In the switch 122 for starting and stopping the driving motor (FIG. 7), the slider 124 assumes a position beyond the right end of the fixed contact 123b so that the conduction between the fixed contacts 123a and 123b is interrupted. The actuator control circuit (not shown) determines the polarity of the supply voltage to be applied through the driving motor 104 in response to the connection status between the fixed contacts 123a, 123b, and 123c, and the supply voltage thus determined is supplied to the driving motor 104 via the diode 130, fixed contact 123c, the slider 124, and the fixed contact 123a. As a result, the driving motor 104 is caused to rotate in a direction corresponding to the polarity of the supply voltage until the slider 124 moves beyond the left end of the fixed contact 123c.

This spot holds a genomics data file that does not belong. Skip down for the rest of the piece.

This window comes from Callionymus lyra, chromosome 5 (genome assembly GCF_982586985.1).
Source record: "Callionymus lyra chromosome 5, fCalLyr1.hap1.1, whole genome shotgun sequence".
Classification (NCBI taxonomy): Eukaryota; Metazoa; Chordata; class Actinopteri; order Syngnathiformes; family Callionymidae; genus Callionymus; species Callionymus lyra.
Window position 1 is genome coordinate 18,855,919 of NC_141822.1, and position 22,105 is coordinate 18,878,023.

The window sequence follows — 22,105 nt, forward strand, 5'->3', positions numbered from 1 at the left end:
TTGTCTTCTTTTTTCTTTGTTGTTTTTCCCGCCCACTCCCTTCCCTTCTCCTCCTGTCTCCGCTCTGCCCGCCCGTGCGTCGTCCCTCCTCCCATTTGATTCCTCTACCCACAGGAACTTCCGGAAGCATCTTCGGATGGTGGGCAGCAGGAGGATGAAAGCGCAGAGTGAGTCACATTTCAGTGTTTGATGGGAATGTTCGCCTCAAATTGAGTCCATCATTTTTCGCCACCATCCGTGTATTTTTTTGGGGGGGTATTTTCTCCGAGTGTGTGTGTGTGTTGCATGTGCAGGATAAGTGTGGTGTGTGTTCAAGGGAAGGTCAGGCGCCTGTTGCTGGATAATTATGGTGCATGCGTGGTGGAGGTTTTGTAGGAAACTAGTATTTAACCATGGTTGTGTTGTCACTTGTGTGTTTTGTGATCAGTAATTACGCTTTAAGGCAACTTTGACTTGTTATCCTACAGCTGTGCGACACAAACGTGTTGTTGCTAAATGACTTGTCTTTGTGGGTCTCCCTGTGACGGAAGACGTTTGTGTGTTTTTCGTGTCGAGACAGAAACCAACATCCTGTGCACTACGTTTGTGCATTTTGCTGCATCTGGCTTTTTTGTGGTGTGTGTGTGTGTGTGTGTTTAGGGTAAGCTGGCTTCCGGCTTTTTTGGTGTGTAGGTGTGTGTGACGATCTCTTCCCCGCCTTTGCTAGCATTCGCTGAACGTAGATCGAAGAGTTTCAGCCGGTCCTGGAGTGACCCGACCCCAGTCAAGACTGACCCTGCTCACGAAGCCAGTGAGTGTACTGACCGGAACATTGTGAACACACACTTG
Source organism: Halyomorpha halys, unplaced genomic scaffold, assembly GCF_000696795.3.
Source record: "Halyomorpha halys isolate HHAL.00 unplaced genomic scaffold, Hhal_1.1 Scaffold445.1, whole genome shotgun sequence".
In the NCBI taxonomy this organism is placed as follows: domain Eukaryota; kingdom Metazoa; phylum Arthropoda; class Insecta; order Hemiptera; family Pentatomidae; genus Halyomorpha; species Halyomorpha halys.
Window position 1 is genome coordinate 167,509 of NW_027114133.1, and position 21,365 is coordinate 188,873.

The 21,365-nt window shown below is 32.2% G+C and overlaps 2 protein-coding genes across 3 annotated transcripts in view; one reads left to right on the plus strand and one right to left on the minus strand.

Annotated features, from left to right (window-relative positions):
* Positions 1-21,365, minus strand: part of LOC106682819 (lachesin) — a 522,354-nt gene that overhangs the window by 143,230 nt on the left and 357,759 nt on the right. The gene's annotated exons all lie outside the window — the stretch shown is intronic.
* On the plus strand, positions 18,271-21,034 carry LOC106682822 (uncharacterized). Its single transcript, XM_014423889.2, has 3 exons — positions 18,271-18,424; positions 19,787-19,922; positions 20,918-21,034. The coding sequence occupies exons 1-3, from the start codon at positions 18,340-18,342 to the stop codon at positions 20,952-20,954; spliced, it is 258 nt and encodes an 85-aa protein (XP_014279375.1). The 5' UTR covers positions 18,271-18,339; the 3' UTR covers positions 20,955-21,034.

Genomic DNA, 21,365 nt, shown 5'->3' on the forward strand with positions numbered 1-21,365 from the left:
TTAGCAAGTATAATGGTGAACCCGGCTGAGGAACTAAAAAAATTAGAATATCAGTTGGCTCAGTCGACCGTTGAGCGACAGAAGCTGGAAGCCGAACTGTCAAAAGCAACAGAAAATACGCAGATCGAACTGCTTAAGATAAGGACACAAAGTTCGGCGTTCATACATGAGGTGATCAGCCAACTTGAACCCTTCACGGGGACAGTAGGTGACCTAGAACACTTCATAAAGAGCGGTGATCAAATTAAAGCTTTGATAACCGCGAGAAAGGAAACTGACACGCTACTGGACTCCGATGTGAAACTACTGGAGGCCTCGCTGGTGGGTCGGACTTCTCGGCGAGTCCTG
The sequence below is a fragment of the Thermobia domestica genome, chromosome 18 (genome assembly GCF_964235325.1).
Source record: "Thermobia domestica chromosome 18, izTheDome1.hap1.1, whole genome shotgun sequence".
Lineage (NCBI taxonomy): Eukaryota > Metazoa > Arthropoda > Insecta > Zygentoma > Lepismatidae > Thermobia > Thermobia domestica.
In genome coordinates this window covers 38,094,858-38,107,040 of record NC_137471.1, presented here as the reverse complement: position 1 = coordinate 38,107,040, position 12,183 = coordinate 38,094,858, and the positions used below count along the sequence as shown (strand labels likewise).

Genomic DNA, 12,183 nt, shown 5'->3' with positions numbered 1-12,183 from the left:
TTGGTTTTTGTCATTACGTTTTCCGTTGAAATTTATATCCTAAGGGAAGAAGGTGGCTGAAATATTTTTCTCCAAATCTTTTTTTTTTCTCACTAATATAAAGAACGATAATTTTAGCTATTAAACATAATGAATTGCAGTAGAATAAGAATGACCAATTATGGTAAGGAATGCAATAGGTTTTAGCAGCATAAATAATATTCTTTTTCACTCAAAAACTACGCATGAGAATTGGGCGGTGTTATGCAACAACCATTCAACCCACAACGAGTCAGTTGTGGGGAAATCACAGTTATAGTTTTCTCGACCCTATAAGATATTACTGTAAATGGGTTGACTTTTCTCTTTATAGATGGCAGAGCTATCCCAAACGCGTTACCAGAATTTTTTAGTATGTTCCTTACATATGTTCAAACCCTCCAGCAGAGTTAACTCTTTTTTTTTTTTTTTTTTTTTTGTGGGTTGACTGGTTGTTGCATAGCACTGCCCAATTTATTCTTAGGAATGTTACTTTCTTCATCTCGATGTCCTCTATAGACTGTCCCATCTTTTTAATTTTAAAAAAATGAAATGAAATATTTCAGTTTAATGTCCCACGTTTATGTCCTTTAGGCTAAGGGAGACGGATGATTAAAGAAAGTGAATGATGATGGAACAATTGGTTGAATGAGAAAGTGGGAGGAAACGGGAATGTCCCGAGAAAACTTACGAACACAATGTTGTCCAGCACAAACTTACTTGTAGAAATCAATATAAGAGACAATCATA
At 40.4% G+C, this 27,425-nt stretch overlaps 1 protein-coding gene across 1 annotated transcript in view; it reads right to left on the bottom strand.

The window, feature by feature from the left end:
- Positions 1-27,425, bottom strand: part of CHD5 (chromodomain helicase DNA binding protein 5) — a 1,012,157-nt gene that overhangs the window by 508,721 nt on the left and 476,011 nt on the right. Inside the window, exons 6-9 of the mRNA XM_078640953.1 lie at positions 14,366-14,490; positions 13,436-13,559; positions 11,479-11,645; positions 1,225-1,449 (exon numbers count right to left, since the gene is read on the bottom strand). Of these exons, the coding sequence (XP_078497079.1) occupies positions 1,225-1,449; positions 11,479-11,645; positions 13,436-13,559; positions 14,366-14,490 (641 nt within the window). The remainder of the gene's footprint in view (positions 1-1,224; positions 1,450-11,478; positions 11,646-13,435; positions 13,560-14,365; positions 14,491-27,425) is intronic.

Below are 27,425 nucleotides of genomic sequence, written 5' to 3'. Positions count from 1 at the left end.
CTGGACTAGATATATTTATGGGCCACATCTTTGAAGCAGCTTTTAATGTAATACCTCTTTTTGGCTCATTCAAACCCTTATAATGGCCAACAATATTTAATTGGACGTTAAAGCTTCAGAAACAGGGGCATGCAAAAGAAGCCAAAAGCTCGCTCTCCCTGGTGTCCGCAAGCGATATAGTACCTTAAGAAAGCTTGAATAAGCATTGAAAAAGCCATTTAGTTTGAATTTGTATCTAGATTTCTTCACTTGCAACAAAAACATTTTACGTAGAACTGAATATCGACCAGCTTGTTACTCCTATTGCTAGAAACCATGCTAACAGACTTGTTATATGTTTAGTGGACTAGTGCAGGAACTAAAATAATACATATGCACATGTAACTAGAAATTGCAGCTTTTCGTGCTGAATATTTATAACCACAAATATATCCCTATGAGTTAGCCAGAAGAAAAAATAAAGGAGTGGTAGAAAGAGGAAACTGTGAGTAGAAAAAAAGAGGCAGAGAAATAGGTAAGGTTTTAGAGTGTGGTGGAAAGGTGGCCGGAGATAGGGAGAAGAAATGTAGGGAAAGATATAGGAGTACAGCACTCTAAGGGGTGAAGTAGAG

In the potentiometer 125, the slider 127 assumes a position at the right ends of the fixed contact 126a and the resistive fixed contact 126b, as viewed in FIG. 4. Assuming that the terminal 128h is grounded and the terminal 128i is connected to the positive terminal of the power source Vcc then the maximum voltage Vout=Vmax is generated at the terminal 128j. This voltage Vmax is supplied to the actuator control circuit 29 as the voltage corresponding to the full heat position of the air-mix damper 8.